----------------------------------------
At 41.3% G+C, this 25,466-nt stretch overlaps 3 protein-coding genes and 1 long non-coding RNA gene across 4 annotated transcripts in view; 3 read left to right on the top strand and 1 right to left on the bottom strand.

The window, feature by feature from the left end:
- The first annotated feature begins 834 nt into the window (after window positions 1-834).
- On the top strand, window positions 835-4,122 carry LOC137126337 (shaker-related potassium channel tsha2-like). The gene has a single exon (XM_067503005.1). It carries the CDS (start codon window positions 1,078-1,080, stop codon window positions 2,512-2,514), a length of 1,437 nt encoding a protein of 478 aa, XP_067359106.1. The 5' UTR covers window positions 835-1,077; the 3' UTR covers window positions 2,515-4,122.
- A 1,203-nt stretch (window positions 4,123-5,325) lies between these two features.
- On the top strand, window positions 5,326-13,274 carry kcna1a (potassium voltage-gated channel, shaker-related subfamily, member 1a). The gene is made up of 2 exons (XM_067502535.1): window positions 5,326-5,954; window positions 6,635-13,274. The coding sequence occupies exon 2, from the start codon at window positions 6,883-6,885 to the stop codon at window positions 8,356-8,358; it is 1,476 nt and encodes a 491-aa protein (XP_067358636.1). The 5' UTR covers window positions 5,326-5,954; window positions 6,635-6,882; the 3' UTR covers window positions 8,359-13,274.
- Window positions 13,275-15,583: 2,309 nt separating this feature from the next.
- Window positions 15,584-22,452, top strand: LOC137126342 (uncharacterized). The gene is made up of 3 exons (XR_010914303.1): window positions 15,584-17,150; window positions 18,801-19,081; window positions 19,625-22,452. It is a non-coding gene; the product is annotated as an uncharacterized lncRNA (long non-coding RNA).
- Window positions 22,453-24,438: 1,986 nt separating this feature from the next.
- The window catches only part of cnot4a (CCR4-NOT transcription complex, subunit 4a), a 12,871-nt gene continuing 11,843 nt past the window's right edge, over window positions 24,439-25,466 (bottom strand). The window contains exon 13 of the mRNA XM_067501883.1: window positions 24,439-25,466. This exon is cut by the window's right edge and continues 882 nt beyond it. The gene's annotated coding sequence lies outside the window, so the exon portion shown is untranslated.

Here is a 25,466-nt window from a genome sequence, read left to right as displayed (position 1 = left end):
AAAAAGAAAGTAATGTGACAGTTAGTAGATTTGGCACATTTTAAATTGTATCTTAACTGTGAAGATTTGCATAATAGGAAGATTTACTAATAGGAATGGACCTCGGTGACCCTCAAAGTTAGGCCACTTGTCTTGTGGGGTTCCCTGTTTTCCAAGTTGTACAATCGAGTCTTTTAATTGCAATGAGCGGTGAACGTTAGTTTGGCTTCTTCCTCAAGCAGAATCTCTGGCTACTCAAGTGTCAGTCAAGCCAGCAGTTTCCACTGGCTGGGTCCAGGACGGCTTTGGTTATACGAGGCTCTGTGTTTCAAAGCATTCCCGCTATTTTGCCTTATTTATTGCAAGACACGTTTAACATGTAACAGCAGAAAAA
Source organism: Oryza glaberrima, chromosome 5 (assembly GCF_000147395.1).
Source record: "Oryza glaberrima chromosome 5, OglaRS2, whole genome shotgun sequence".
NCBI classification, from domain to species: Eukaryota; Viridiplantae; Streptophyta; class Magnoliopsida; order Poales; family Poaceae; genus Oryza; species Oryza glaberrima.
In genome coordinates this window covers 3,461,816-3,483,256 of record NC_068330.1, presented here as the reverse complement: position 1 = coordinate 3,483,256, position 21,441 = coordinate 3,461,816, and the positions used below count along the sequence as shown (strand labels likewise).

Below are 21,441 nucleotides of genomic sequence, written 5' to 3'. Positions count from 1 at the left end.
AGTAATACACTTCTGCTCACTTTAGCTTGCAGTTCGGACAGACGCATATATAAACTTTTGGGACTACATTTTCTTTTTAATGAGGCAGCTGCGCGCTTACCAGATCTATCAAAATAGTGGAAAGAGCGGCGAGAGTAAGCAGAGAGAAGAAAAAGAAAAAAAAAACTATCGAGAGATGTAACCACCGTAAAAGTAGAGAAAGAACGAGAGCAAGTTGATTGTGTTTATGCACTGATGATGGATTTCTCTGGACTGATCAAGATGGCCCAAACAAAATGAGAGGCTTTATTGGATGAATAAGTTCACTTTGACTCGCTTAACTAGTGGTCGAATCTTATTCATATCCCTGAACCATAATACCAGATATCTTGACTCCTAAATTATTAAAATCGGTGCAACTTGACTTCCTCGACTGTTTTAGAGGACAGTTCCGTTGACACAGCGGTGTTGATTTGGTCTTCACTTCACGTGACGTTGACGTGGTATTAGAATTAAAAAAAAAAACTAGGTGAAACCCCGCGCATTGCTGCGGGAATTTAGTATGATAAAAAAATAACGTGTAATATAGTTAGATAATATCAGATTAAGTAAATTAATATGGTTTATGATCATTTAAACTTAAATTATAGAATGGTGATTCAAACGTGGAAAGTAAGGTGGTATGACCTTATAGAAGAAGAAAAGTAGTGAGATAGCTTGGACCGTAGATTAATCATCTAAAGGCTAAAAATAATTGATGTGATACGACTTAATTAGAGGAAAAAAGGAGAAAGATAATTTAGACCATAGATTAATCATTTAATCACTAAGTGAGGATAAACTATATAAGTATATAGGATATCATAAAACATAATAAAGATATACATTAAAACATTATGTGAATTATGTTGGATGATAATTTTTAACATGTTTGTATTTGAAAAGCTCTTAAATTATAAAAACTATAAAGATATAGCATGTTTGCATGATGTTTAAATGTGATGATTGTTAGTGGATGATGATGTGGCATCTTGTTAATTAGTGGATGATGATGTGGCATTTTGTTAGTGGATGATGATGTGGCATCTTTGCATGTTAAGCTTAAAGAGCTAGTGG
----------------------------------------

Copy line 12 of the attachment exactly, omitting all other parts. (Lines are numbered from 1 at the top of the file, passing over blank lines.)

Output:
AAAAAGAAAGTAATGTGACAGTTAGTAGATTTGGCACATTTTAAATTGTATCTTAACTGTGAAGATTTGCATAATAGGAAGATTTACTAATAGGAATGGACCTCGGTGACCCTCAAAGTTAGGCCACTTGTCTTGTGGGGTTCCCTGTTTTCCAAGTTGTACAATCGAGTCTTTTAATTGCAATGAGCGGTGAACGTTAGTTTGGCTTCTTCCTCAAGCAGAATCTCTGGCTACTCAAGTGTCAGTCAAGCCAGCAGTTTCCACTGGCTGGGTCCAGGACGGCTTTGGTTATACGAGGCTCTGTGTTTCAAAGCATTCCCGCTATTTTGCCTTATTTATTGCAAGACACGTTTAACATGTAACAGCAGAAAAA